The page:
Red drone at NAB 2016

As for drones, which only a few years ago were out of reach for most individuals, they too keep getting better and cheaper. Watching coverage of the violent floods and storms happening across the U.S., they have unquestionably changed news-gathering. Can’t quite bring myself to buy one, but the thought of being able to have a drone in hover mode over the tennis court and watch a sobering post-match replay is tempting.

Nanuk cases at NAB 2016

Nanuk Nano cases at NAB 2016

Finally, a shout-out for Nanuk equipment cases from Canada, particularly their Nano series. I first saw this company’s products at the PhotoPlus show in New York last year and was really happy to see them at NAB.

The latching system is innovative and very secure. The Nano cases, in a range of colors and sizes, can’t be beat for storing accessories and location must-haves. I own and have used Pelican products for many years and think they are fine, but in my opinion, the Nanuk cases reach another level.

Can’t leave without some dining recommendations, for whenever you may be in Las Vegas —

I have no interest whatsoever in big name restaurants on The Strip, regardless of who the chef behind them is, but after a long day of work here are two that you might not find on your own:

Chef Marc’s Trattoria on West Sahara is as good a Tuscan-style Italian restaurant as I’ve ever eaten at… period. Feast your eyes on some of the dishes on their website, and then find a way to get yourself in front of the real thing.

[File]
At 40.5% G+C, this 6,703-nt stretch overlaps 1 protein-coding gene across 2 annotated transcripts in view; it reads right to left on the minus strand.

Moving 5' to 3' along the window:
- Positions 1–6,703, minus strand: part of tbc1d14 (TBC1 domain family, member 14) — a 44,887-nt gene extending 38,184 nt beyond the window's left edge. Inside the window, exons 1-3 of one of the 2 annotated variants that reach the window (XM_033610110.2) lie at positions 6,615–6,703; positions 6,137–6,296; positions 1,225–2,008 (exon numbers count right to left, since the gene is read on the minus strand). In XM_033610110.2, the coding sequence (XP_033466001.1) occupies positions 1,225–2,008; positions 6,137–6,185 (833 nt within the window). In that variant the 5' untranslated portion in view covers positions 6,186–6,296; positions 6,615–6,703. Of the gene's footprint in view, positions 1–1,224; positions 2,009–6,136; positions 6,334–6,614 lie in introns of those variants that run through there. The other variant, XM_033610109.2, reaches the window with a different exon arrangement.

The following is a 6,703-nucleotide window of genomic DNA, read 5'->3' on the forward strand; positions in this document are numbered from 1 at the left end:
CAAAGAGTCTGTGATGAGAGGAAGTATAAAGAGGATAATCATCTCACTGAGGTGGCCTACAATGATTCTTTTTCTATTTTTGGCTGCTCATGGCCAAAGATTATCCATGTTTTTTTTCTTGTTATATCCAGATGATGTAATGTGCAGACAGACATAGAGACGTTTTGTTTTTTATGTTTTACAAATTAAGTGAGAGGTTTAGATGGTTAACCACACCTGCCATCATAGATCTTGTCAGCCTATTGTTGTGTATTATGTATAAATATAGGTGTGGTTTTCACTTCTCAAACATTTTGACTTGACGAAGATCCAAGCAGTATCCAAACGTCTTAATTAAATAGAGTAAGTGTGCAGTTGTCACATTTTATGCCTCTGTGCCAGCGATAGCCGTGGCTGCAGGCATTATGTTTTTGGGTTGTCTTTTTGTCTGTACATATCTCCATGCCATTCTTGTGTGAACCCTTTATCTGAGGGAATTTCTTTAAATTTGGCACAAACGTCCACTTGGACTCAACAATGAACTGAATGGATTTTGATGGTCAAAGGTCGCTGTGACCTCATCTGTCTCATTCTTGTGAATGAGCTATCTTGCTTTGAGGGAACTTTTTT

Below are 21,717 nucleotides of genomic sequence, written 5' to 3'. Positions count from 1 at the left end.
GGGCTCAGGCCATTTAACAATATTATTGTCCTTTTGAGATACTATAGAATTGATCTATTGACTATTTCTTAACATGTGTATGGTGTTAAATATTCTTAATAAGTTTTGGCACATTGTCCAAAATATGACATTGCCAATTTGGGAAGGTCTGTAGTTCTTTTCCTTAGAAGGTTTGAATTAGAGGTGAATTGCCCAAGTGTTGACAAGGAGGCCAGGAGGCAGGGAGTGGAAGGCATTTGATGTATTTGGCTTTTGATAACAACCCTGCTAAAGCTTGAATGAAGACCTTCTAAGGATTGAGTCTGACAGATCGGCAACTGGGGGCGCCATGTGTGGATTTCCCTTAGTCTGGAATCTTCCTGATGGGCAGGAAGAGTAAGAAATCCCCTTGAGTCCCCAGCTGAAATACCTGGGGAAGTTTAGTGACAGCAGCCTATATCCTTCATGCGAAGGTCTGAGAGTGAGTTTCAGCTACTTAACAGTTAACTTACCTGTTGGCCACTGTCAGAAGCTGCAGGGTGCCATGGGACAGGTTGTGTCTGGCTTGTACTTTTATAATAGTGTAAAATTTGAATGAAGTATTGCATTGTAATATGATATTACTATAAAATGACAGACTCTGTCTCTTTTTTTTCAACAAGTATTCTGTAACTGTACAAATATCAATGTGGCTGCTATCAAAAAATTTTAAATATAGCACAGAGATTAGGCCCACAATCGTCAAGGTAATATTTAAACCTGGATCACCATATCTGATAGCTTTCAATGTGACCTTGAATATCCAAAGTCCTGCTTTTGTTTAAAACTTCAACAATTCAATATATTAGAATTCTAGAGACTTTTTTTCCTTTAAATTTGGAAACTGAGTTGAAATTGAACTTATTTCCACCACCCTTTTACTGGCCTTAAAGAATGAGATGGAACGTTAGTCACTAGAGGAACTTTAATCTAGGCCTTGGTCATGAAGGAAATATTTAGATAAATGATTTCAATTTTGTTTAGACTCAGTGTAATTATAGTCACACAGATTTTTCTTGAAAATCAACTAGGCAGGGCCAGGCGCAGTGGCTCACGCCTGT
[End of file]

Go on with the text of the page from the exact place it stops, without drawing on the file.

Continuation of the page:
For ramen and other traditional Japanese noodle dishes, Monta has been a favorite of mine for several years. Again, visit their website, make the drive to Spring Mountain Road, and enjoy some of the best ramen you’ll find outside Japan.

Lastly, just in case you’re driving to Los Angeles from Vegas (just under 300 miles), here’s a handy tip, based on the laws of supply and demand: fuel up before you leave. Gas was about $2.25 in Las Vegas, but 100 miles west, in the desert… well, let’s just say mountain lions weren’t the only predators out there.

Gas in the desert

My NAB 2013 Impressions

Dedolight-booth-NAB-2013As in many years previous, Visual Departures was in Las Vegas last week to support the Dedolight team, as we are a major distributor of their products in the U.S. It’s always wonderful to reconnect in-the-flesh with Dedo Weigert and the rest of our colleagues; some of them having made the trip from Germany, some merely from California. At any rate, now we’re back from NAB 2013 and, once again, looking back on everything we saw there and trying to make sense of all the new technology.

Drone-2Drone-1